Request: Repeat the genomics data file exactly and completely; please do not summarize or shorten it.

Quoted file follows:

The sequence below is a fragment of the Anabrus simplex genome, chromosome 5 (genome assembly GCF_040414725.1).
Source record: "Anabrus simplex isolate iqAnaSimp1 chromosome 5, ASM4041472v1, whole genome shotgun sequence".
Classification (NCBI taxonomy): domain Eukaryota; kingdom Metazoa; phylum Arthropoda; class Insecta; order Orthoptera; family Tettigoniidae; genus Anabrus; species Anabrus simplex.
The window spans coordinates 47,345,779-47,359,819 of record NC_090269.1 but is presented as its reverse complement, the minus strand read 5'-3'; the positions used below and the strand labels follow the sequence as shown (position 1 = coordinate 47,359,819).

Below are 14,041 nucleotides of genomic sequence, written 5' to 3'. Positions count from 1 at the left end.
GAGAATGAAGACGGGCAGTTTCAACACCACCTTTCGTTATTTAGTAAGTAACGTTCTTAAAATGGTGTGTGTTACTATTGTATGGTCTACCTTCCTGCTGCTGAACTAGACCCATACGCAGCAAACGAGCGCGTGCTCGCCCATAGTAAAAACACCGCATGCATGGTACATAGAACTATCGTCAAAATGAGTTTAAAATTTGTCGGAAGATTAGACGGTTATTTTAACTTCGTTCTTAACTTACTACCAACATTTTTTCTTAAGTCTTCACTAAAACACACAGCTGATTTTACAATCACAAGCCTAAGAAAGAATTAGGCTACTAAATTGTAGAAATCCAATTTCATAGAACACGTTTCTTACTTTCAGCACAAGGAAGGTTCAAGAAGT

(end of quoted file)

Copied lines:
The sequence below is a fragment of the Anabrus simplex genome, chromosome 5 (genome assembly GCF_040414725.1).
Source record: "Anabrus simplex isolate iqAnaSimp1 chromosome 5, ASM4041472v1, whole genome shotgun sequence".
Classification (NCBI taxonomy): domain Eukaryota; kingdom Metazoa; phylum Arthropoda; class Insecta; order Orthoptera; family Tettigoniidae; genus Anabrus; species Anabrus simplex.
The window spans coordinates 47,345,779-47,359,819 of record NC_090269.1 but is presented as its reverse complement, the minus strand read 5'-3'; the positions used below and the strand labels follow the sequence as shown (position 1 = coordinate 47,359,819).

Below are 14,041 nucleotides of genomic sequence, written 5' to 3'. Positions count from 1 at the left end.
GAGAATGAAGACGGGCAGTTTCAACACCACCTTTCGTTATTTAGTAAGTAACGTTCTTAAAATGGTGTGTGTTACTATTGTATGGTCTACCTTCCTGCTGCTGAACTAGACCCATACGCAGCAAACGAGCGCGTGCTCGCCCATAGTAAAAACACCGCATGCATGGTACATAGAACTATCGTCAAAATGAGTTTAAAATTTGTCGGAAGATTAGACGGTTATTTTAACTTCGTTCTTAACTTACTACCAACATTTTTTCTTAAGTCTTCACTAAAACACACAGCTGATTTTACAATCACAAGCCTAAGAAAGAATTAGGCTACTAAATTGTAGAAATCCAATTTCATAGAACACGTTTCTTACTTTCAGCACAAGGAAGGTTCAAGAAGT